Saturday, June 16, 2012

    Anchor’s Away:  The Marine Mind
  “Friendship:  The Truest Safety Net”
Friendship is an anchor
Against Life’s undertow.
Keeping us from currents,
Fickle winds that blow.

 Friendship is a buoy
Keeping us afloat.
A gentle life preserver,
For any troubled boat.
Friendship is the keel
Of a strong and fruitful life.
Co-captains at the wheel,
To sail through any strife.
Friendship is the mast
To which we attach our sails.
Without such strong support,
We’d sink in stronger gales.

Friendship is the hull
In which we store our treasure.
The islands in the streams,
Where we find our pleasure.
Friendship is a lighthouse
A blessed guiding light.
Piercing through the fog,
A beacon in the night.

Friendship is the towline,
We cling to in rough waters.
Without this SOS, my friend,
We’d never find the harbor.

Let me be your crewmate.
For without your love for me,
I’d gladly walk the plank,
And be forever lost at sea.

Composed for Anchor Club   
In thanks for my honorary membership
Diane Chancy 2/04

Allegory for my Mother    

     Once upon a time there was an architect who wished to build the most beautiful arch in the world.  He wished to set it up high so that all could admire it and enjoy it and say what a wonderful arch it was. The architect set about selecting the most beautiful and expensive stones for his arch, not compromising on anything – time, money, or energy.  Finally he went about the task of erecting his dream.  But he was beset with one fundamental problem.  He needed to build two columns or towers first so that the arch would have a place to perch and press upon for support.  He was wracked with annoyance at this architectural necessity and so dispensed with the labor quite hastily and without love.  After all it was the arch that mattered, the arch that would be his greatest monument. He chose fine stones, but not the best quality.  He chose sturdy stones, but nothing burnished or marbled.  Nonetheless, the towers were completed and the arch was set in place.  And it did garner attention.  It attracted admiration and the architect was well pleased with his creation.  Over the years he added jewels, statuettes, gargoyles, and other decorations to the arch to celebrate its loveliness.  However, he failed to make improvements to the towers, never noticing them and neglecting them in favor of adding to the arch.  Over time, the two towers became weak from the weight of the arch and tumbled to the ground.  Of course, the grand arch toppled too.  Its statuettes, bas reliefs and friezes became rubble.  It’s jewels shattered like colored shards in the sands.  The architect, old by now and inconsolable, would not hear his fellow engineer’s philosophies about the importance of pillars to structural integrity.  He would not listen to their ideas about the understated beauty of columns or the pure utility of towers. He sat in the sand and cried at the debris of his glorious arch.  He died without understanding.  He died in ruins.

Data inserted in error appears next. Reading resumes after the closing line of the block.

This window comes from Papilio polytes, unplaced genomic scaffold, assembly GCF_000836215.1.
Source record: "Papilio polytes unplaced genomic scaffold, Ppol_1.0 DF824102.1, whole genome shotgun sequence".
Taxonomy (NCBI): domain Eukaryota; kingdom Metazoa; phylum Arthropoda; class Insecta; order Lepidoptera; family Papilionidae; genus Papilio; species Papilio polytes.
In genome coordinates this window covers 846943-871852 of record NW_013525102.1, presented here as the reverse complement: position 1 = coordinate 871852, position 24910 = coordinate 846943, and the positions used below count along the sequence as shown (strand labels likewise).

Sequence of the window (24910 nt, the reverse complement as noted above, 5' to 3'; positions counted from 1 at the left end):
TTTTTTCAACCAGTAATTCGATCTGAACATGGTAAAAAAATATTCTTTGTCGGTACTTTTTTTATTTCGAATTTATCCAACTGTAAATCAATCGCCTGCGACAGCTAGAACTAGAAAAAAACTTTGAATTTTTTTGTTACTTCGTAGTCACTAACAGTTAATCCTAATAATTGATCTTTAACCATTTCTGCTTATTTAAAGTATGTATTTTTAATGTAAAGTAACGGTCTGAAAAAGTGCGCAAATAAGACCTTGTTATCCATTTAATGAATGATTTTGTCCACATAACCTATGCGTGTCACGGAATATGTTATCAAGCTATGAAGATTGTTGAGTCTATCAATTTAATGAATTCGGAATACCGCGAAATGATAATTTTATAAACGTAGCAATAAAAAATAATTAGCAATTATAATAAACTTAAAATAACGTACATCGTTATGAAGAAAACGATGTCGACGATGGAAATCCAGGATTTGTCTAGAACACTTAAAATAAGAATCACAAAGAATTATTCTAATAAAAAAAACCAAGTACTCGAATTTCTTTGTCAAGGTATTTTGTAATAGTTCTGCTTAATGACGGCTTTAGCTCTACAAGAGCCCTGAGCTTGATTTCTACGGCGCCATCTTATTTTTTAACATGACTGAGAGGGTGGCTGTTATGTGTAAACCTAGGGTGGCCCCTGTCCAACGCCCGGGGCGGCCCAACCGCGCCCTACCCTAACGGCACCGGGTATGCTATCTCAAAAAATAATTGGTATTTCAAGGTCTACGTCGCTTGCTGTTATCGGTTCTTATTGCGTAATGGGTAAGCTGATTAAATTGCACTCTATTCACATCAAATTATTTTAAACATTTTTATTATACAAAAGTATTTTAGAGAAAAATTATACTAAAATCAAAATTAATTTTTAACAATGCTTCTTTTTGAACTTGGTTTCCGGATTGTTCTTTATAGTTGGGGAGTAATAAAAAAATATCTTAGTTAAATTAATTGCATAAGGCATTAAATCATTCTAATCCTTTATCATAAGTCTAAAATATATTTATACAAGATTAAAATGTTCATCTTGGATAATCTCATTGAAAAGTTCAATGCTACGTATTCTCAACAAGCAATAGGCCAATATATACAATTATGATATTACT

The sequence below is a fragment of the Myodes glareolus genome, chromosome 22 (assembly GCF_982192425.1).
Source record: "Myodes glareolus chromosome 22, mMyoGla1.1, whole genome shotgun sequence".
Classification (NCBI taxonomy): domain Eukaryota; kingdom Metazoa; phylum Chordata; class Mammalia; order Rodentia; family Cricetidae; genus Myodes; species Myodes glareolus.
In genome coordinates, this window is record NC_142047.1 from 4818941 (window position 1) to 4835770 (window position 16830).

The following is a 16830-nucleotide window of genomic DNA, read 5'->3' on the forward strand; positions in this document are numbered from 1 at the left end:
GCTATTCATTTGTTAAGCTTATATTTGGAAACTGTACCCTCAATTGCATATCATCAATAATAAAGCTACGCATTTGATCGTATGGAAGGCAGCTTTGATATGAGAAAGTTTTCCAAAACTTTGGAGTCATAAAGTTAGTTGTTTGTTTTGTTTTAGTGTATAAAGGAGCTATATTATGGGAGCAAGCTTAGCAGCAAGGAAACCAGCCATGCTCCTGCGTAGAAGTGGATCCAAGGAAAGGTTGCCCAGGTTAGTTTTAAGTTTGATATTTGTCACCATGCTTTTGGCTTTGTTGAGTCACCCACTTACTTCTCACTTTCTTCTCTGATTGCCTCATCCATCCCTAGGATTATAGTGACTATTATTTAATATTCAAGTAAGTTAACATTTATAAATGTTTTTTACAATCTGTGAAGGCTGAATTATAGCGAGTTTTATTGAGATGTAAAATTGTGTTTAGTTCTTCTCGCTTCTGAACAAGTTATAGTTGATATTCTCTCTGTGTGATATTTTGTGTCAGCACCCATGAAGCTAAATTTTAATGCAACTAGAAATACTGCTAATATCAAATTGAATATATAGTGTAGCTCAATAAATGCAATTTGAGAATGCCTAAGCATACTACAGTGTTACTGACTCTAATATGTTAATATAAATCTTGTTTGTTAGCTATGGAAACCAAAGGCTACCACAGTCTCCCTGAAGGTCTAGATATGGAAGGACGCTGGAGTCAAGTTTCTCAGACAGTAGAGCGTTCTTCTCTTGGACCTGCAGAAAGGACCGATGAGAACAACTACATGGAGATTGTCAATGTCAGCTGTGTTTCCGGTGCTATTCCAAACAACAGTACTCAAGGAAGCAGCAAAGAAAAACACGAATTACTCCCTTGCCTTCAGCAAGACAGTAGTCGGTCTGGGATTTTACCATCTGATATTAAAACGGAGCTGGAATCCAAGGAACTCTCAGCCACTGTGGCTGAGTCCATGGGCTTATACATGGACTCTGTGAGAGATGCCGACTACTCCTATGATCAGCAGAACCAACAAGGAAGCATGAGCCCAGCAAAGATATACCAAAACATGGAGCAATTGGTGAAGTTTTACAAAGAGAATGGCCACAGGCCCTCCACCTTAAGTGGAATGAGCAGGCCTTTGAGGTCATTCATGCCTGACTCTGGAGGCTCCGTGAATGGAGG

Diane Chancy

December 29, 2006

Friday, June 8, 2012

Shimmering Dancers: A Poem in Honor of the Lovely Linguists in Leon's English Department

Shimmering Dancers

No Fish Out of Water

The loveliest school of linguists I ever did see,

Undulating, pulsating, pure poetry!

Speaking the language of Sirens, so fluid and lithe, 

Like sea-blooming selkies, on shore come alive.

No prim proper school marms, these novel women,

Each sings her own story; each spins her own rhythm.

A round dance of nereids, all rolling and surging,

Shape shifting women, like mermaids emerging.

And nothing but vowels from the boys in the back,

The men hover round, a clumsy land pack.

Like an Irish school dance, the girls’ hub is charged,

Stiff boys on the spokes dare an occasional barge,

Into the circle of waving arms, shaking tails,  

Silkies who have hid their own coats by the sails.

Some rock and some stay, most head back to the sea.

Leaving men land-locked with dreams of the sea.

Leaving them tongue-tied with tales of the sea.

Undulating, salty, and pure poetry,

The loveliest school of linguists I ever did see.

Written in Honor of the Goddess of the Sea Foam and

The Ladies of the Leon English Department who betook to their legs dancing at the end-of-the-year faculty party—May, 2012.

'Bout to begin bloggin again.